Is The Future Really Always-On?
The term "always on" (AO) has been much touted - it is taken for granted that it will be a necessary part of any service, and a requisite to having a competitive product offering. This chapter takes a look at consumer focus groups, which attempted to indentify the user's understanding and desire for AO services, to determine whether AO is really as necessary as manufacturers seem to assume it will be.
One caveat: the focus groups studied were in Europe: Spain, Finland, UK, France, Sweden, and Italy.
Common findings were:
- AO is understood to mean "immediate access on request"
- Users still desire to switch devices off when they're not using them, but expect to have network connectivity as soon as the device is switched on.
- Access to information that users are seeking is far more valuable than information that is "pushed" to them
- Users see certain service as being related to a specific device (access the internet on a computer, make a call on a cell phone)
- Most user groups found the concept of "continuous contact" to have negative connotations - more of a burden than a convenience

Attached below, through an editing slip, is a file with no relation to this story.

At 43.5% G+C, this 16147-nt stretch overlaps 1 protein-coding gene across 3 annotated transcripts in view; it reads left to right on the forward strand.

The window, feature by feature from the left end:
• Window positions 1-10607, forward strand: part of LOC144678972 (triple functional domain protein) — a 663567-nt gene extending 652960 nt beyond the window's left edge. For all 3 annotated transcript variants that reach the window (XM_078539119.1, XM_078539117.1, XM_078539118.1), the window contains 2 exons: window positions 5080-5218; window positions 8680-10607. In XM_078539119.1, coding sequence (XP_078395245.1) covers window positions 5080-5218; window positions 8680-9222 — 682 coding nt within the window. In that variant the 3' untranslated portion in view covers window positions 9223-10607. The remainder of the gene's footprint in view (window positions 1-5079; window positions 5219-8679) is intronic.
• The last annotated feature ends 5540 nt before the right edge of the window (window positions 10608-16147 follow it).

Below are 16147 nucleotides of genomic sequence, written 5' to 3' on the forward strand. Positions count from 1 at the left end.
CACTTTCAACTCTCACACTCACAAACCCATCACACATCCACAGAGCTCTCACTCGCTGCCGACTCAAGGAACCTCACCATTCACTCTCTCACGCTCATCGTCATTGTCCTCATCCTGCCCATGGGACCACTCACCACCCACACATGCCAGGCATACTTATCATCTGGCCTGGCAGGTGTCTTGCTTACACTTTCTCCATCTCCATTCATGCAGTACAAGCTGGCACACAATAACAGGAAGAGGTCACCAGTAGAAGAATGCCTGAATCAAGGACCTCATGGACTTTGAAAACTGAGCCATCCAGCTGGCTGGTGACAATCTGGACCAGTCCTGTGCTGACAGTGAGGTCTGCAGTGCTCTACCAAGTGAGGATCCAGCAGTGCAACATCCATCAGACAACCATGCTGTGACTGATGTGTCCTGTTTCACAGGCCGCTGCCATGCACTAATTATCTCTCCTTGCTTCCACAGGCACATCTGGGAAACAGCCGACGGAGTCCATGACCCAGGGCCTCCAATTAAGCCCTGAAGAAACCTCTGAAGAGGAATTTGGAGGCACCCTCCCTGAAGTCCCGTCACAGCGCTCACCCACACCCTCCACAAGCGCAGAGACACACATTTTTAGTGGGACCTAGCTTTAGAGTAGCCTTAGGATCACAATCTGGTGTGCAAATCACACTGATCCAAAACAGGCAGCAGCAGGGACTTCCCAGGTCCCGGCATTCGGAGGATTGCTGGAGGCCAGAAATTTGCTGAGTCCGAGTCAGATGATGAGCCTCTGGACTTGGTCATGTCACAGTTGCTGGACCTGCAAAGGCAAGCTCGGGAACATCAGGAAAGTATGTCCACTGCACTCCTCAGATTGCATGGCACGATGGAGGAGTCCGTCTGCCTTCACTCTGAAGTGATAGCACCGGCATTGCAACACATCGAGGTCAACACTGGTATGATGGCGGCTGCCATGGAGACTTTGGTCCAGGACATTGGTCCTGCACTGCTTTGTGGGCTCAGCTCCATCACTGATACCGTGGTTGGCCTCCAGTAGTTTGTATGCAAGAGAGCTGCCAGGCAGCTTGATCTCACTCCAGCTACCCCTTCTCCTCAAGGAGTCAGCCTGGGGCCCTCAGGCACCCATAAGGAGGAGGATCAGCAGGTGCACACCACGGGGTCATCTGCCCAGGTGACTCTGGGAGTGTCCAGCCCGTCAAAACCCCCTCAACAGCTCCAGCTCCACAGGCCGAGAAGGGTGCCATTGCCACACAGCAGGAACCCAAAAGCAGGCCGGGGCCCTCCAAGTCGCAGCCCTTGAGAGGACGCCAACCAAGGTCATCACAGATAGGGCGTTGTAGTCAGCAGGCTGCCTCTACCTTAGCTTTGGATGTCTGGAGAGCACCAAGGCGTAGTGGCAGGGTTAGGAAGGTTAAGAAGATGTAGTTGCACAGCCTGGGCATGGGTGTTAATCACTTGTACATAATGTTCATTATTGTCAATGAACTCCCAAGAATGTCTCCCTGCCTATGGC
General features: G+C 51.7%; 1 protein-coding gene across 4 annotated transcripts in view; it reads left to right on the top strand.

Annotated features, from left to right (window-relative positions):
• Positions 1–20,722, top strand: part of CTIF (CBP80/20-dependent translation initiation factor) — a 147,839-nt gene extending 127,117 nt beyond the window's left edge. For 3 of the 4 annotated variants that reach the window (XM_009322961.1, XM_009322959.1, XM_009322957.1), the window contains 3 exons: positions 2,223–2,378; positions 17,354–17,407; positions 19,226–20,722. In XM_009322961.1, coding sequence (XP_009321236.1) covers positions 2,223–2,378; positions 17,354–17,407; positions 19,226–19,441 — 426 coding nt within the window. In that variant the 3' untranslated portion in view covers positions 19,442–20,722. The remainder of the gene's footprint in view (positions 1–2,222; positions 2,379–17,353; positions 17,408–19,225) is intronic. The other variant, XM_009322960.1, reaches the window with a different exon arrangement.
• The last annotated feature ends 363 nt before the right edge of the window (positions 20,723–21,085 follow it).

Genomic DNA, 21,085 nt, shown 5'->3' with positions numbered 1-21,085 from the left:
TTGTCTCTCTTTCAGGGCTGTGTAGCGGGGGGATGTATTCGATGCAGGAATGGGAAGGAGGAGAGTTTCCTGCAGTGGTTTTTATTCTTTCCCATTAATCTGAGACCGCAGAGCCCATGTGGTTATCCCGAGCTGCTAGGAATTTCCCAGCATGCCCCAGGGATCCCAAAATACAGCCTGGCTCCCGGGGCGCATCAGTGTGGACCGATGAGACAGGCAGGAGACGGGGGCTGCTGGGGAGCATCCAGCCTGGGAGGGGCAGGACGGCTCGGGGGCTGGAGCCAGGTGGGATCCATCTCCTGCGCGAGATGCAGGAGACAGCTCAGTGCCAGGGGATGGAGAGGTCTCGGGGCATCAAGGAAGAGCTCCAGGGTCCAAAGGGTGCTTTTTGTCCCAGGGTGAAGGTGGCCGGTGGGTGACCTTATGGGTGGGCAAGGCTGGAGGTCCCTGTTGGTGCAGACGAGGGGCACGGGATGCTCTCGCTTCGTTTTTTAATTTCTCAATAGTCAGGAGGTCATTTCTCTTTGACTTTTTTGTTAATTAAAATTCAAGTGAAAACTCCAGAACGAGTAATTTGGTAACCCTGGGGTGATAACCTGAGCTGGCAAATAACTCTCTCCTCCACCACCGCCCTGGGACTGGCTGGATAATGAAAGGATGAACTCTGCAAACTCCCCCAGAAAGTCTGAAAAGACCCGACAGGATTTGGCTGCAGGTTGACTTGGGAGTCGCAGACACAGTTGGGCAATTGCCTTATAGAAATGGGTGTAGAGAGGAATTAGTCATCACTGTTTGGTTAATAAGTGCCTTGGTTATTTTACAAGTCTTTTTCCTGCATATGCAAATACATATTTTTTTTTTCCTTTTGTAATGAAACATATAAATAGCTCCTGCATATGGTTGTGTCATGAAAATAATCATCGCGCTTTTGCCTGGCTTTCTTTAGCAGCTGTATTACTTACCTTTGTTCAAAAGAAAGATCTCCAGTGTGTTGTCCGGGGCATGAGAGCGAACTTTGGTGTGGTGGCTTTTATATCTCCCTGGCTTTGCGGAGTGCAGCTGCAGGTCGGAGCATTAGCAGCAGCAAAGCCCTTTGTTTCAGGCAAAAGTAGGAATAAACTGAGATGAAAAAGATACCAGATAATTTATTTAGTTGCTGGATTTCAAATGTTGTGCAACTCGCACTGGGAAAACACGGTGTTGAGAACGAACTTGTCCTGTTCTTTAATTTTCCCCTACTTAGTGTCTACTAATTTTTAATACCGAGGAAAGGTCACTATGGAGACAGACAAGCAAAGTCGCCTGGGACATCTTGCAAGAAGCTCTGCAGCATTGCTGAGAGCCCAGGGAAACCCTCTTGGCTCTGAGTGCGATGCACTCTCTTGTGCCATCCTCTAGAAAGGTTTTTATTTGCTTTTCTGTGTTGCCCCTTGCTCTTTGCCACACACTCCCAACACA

The primary benefits of AO were expected to be:
- Instant access without having to actively establish a connection
- Immediate access to new or updated information
- Being able to communicate from any location
- Being able to remotely access or control computers and other appliances
- Always-on is perceived as relating to the network, not to a particular service.
There are a number of other findings detailed that are specific to a group or a purpose - quite extensive, but not of immediate interest.
EN: I don't think there can be a general "rule" about AO. You must consider the nature of the particular device and the corresponding behavior of the consumer to come to a decision of whether the device should be "always on" or can be switched on when needed, taking into account whether it is feasible for the device to "boot" quickly enough for the user's liking. If you overestimate the need, you will add cost and complexity to a product. If you underestimate, the user will be frustrated and turn to a different model which provides a faster startup time. It's an important consideration - but again, no conclusion is going to be "right" for all devices and all consumers.